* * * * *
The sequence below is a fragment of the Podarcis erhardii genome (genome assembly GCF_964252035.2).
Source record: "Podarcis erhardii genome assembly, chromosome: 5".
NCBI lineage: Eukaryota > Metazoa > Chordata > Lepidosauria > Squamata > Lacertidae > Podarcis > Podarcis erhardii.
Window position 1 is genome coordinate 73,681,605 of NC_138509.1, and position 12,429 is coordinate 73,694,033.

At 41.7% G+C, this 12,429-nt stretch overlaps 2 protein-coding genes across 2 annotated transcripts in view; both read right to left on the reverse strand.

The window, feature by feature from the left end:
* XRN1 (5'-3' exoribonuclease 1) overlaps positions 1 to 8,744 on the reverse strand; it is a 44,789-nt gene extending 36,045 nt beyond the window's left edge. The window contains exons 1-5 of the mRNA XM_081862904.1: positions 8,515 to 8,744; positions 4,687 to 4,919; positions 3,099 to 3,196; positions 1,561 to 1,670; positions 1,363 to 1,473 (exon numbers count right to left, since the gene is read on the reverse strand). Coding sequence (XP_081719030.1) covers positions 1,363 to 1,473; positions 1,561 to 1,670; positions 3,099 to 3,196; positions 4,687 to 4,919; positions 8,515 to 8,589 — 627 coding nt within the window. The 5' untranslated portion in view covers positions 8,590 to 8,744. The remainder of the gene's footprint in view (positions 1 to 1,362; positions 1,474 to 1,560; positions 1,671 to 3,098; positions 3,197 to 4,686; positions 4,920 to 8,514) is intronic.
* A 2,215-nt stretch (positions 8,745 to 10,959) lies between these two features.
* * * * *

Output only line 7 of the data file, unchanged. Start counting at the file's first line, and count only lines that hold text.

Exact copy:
* XRN1 (5'-3' exoribonuclease 1) overlaps positions 1 to 8,744 on the reverse strand; it is a 44,789-nt gene extending 36,045 nt beyond the window's left edge. The window contains exons 1-5 of the mRNA XM_081862904.1: positions 8,515 to 8,744; positions 4,687 to 4,919; positions 3,099 to 3,196; positions 1,561 to 1,670; positions 1,363 to 1,473 (exon numbers count right to left, since the gene is read on the reverse strand). Coding sequence (XP_081719030.1) covers positions 1,363 to 1,473; positions 1,561 to 1,670; positions 3,099 to 3,196; positions 4,687 to 4,919; positions 8,515 to 8,589 — 627 coding nt within the window. The 5' untranslated portion in view covers positions 8,590 to 8,744. The remainder of the gene's footprint in view (positions 1 to 1,362; positions 1,474 to 1,560; positions 1,671 to 3,098; positions 3,197 to 4,686; positions 4,920 to 8,514) is intronic.